Volunteering that weekend was both good for me emotionally and posed some challenges. On one hand I was pretty distracted as I gleefully supported runners to complete the race. On the other hand I went straight into that situation without really processing what happened. I kept it pretty quiet. Only my parents and two people at work even knew I was going through this.

The surgery didn't last very long. I went into the outpatient center, a place I had been before because of a work connection, so it felt familiar. I had to wear two of those hospital gowns, get an IV and answer the same questions about 15 times.

What is your name?
Why are you here today?
What procedure are we doing?

I walked into the operating room and it looked just like they do on TV. I put my legs in stirrups and they brought me a warm blanket because I was freezing. It was this small team of 4 women and I said "Is this what you all do all day? It's like a tribe of lady doctors all in this together."

I don't remember much after that. I felt relaxed and tired. I woke up and transferred to the rolling bed and they wheeled me into the recovery room. The nurse said she was going to leave to go get N.

After she walked out of the room, I sat there alone. I had so many emotions surrounding what just happened. As I processed it all in those few minutes, I also realized how very alone I was. I have felt nothing but support and love from my tribe. People from every corner of my life have filled me up with words of strength and offers to help. N walks beside me through this all and stands strong when I can't. Yet when I sat in that room completely by myself only interrupted by the sound of the humming florescent lights, the truth set in.

I am doing this alone.

It was only me in that bed having that surgery. It's me and me alone who answers the phone when they call with the next set of news. As supported as I feel, ultimately this is a path I must travel myself.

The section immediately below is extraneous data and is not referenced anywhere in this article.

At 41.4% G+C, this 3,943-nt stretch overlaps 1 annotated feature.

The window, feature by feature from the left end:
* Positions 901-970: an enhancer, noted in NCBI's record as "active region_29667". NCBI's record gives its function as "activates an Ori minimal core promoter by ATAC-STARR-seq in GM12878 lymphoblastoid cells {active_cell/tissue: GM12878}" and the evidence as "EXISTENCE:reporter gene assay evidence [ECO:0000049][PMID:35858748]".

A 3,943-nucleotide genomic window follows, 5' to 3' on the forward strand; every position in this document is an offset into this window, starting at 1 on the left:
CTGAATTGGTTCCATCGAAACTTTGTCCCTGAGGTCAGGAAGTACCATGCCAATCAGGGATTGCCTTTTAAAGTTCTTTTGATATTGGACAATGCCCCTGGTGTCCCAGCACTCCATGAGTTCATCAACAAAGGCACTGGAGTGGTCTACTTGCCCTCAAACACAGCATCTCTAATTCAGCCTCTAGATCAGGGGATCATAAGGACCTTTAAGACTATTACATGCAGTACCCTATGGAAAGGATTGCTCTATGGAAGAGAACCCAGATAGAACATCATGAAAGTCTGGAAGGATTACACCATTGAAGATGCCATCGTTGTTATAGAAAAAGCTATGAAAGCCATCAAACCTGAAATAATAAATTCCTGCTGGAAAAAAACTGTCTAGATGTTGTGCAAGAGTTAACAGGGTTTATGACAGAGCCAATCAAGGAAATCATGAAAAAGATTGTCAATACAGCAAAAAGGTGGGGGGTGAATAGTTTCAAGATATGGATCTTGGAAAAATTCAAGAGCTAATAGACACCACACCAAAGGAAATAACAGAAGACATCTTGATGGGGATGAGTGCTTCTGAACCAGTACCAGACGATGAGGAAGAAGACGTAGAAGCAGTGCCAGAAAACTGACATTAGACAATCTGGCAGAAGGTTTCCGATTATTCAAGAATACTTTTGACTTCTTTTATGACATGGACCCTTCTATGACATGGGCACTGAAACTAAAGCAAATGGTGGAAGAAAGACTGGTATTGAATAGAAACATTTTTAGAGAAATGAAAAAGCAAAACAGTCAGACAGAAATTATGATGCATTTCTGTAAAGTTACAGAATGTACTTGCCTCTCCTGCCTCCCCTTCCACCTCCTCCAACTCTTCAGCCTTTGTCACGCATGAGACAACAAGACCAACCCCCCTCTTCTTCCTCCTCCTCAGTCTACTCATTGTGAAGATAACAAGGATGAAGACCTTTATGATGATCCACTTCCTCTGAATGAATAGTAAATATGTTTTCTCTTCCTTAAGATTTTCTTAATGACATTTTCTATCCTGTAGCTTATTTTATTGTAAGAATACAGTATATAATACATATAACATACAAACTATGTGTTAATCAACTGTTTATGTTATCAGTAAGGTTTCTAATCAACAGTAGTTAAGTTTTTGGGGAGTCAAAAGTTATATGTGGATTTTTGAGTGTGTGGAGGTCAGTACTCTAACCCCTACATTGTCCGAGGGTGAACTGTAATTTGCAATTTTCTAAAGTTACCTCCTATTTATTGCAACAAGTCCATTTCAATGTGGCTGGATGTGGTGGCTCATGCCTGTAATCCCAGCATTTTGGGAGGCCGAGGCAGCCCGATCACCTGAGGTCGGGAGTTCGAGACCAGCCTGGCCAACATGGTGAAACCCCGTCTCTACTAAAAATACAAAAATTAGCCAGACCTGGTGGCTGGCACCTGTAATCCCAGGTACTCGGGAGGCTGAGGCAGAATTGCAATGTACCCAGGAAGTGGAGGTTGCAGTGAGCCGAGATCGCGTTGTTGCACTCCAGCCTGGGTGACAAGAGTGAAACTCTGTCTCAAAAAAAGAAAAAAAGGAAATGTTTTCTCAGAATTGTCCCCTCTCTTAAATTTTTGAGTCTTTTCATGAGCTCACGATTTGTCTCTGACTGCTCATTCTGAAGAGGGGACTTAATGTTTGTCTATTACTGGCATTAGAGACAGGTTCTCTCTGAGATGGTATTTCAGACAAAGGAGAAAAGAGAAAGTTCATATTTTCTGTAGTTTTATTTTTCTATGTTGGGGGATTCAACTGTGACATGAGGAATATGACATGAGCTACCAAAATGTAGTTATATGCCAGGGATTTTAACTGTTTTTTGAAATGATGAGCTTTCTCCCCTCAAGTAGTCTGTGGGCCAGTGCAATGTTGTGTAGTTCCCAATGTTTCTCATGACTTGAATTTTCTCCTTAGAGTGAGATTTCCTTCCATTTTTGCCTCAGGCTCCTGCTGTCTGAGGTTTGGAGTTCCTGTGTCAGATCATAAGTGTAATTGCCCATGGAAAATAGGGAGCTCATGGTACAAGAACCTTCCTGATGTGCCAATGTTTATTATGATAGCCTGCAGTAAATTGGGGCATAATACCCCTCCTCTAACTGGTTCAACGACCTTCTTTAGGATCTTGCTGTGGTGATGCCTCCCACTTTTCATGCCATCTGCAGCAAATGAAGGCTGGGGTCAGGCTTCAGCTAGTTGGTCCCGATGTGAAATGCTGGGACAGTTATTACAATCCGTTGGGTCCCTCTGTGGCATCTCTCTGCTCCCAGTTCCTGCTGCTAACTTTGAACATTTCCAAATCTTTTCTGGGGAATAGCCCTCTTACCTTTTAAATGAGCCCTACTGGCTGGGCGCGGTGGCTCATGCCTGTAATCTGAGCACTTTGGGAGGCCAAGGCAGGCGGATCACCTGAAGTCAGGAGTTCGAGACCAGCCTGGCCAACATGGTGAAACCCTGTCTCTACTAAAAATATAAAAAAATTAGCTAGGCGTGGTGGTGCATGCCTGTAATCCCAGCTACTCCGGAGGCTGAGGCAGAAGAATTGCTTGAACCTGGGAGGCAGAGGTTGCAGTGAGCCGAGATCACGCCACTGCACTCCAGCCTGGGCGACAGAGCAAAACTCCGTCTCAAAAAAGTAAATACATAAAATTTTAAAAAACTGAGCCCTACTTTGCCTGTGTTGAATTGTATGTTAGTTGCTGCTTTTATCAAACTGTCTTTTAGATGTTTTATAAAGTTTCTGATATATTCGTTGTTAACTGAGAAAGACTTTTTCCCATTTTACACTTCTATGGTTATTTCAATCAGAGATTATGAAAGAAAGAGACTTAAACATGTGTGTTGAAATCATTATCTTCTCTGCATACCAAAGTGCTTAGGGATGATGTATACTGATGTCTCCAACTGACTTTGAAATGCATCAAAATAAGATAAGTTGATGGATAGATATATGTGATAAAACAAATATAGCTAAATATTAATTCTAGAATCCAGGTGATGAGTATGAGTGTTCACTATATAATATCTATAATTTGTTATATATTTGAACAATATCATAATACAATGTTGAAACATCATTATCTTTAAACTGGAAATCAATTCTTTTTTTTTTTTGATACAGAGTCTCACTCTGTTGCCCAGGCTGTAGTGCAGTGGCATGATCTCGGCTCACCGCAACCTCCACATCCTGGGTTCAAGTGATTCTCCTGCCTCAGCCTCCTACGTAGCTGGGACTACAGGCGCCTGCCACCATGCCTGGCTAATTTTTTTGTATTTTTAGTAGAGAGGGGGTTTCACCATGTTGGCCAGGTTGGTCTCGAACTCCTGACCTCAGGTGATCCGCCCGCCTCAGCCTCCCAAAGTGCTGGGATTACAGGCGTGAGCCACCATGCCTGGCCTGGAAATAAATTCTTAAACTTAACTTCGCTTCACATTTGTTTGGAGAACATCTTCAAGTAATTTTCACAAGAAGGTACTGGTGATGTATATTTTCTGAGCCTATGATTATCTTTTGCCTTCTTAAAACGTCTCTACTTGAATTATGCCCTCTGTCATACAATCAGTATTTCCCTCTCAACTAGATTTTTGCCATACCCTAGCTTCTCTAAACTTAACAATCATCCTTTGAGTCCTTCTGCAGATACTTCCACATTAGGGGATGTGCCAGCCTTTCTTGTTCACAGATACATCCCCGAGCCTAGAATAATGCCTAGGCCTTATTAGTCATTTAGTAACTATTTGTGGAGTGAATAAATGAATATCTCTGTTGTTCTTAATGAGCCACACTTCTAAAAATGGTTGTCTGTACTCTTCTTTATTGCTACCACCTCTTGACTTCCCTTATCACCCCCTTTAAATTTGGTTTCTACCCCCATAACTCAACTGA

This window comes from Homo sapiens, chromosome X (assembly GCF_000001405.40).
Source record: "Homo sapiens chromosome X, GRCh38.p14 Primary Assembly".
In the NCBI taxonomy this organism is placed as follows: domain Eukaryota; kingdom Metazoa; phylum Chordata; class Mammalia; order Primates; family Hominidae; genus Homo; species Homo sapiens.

It was in this moment when she left the room that I realized all of this. I didn't feel weak, or that I couldn't do it. Just the reality of what I had to go through set in. I also felt a huge relief and cried at the realization that it was over. Of course we all know the outcome of that biopsy, and it's not quite over after all.

Those few minutes in the room alone were a beautiful time for me. As I reflect on it now I'm reminded of time during my first ultramarathon when I was alone on the trail. No one but me and my thoughts and the ground beneath my feet. Thoughts of "Can I really do this? Am I strong enough? I can't do this. I need to stop. No, I don't need to stop. I can finish and I can finish strong".

The trail was full of other racers and lots of friends and family supporting and cheering for me, yet only I actually ran the race. Me and me alone.

I have my second ultramarathon in 7 days. It is a tough course that I have ran pieces of numerous times. It has been a dream of mine for a few years now to finish this longer distance of the course, and I am so excited to toe the line and see how my body will perform. I have some nerves as I would before any race, but I am not worried at all. I feel strong and confident and ready to take on the challenge.

I have a sense that being diagnosed with cancer is somewhat similar to facing the challenge of an ultramarathon. Next Saturday I will feel nervous and uneasy at the start line, but I'll start anyway. I'll have moments where I'll feel strong and am gliding peacefully across the single track, and there will be moments when I'll wonder if I can do it and question my own strength and stamina. My friends and like-minded strangers who have been through this before will be at the aid stations ready to help me in anyway I need it in order to complete the challenge. My boys will be at the finish line to celebrate with me.

Yet only I can run the race. Only I can walk this path. Supported by many, and also alone.

And it's okay.

"If you wanted to do something absolutely honest, something true, it always turned out to be a thing that had to be done alone."
~Richard Yates, Revolutionary Road

Tuesday, September 11, 2018

From Powerless to Empowered

I am so overwhelmed by the warmth and love I have received from my tribe since my last post. I feel surrounded by love and support and know that I am not alone.

I went to the oncologist last Thursday to discuss surgery. The type of cervical cancer I have is known to be broken apart in pieces, which is why I still need to have surgery even though there were negative margins in my biopsy and it initially seemed like all of the cancer cells were removed. This makes sense to me, but makes me sad as I cope with the reality of surgery and the risks involved.

The doctor was very kind and thoughtful and took her time to be sure that all my questions were answered. Then I left the office, went for a nice trail run and started to head home. I checked my email in my car and saw an email from my pharmacist saying that a medication that was prescribed was on hold because of an insurance issue. I called, and they said that a prescription for a super expensive 28-day supply of an anticoagulant injection that is prescribed post-surgery was called in. I knew nothing of this, and it sent me over the edge.